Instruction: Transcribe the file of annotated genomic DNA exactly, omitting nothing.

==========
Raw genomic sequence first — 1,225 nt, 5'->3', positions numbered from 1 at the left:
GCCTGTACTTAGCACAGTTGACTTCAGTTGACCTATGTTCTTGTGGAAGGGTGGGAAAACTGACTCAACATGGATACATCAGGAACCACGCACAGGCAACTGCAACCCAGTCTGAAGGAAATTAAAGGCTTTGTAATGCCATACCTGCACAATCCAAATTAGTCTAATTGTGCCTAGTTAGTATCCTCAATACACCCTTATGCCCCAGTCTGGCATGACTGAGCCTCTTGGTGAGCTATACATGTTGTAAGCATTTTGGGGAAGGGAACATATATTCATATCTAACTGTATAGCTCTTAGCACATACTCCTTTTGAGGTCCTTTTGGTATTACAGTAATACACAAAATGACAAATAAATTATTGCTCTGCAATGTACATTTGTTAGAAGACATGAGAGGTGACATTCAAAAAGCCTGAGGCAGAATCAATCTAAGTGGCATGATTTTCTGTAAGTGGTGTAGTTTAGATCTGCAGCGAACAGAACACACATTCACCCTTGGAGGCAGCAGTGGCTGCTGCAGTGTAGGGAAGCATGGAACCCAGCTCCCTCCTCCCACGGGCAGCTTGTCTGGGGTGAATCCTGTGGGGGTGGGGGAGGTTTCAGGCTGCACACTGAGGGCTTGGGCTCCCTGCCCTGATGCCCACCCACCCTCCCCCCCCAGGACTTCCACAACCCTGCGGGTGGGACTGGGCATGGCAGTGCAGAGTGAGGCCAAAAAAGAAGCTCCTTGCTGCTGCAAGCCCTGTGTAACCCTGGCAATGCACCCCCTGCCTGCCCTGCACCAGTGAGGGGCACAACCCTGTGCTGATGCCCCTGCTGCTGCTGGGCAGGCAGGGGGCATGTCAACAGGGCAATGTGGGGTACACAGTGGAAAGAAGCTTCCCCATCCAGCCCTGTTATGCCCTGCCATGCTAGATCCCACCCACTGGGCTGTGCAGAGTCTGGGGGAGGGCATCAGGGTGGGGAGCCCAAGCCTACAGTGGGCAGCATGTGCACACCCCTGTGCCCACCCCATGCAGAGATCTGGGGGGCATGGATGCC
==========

Raw genomic sequence first — 1,225 nt, 5'->3', positions numbered from 1 at the left:
GCCTGTACTTAGCACAGTTGACTTCAGTTGACCTATGTTCTTGTGGAAGGGTGGGAAAACTGACTCAACATGGATACATCAGGAACCACGCACAGGCAACTGCAACCCAGTCTGAAGGAAATTAAAGGCTTTGTAATGCCATACCTGCACAATCCAAATTAGTCTAATTGTGCCTAGTTAGTATCCTCAATACACCCTTATGCCCCAGTCTGGCATGACTGAGCCTCTTGGTGAGCTATACATGTTGTAAGCATTTTGGGGAAGGGAACATATATTCATATCTAACTGTATAGCTCTTAGCACATACTCCTTTTGAGGTCCTTTTGGTATTACAGTAATACACAAAATGACAAATAAATTATTGCTCTGCAATGTACATTTGTTAGAAGACATGAGAGGTGACATTCAAAAAGCCTGAGGCAGAATCAATCTAAGTGGCATGATTTTCTGTAAGTGGTGTAGTTTAGATCTGCAGCGAACAGAACACACATTCACCCTTGGAGGCAGCAGTGGCTGCTGCAGTGTAGGGAAGCATGGAACCCAGCTCCCTCCTCCCACGGGCAGCTTGTCTGGGGTGAATCCTGTGGGGGTGGGGGAGGTTTCAGGCTGCACACTGAGGGCTTGGGCTCCCTGCCCTGATGCCCACCCACCCTCCCCCCCCAGGACTTCCACAACCCTGCGGGTGGGACTGGGCATGGCAGTGCAGAGTGAGGCCAAAAAAGAAGCTCCTTGCTGCTGCAAGCCCTGTGTAACCCTGGCAATGCACCCCCTGCCTGCCCTGCACCAGTGAGGGGCACAACCCTGTGCTGATGCCCCTGCTGCTGCTGGGCAGGCAGGGGGCATGTCAACAGGGCAATGTGGGGTACACAGTGGAAAGAAGCTTCCCCATCCAGCCCTGTTATGCCCTGCCATGCTAGATCCCACCCACTGGGCTGTGCAGAGTCTGGGGGAGGGCATCAGGGTGGGGAGCCCAAGCCTACAGTGGGCAGCATGTGCACACCCCTGTGCCCACCCCATGCAGAGATCTGGGGGGCATGGATGCC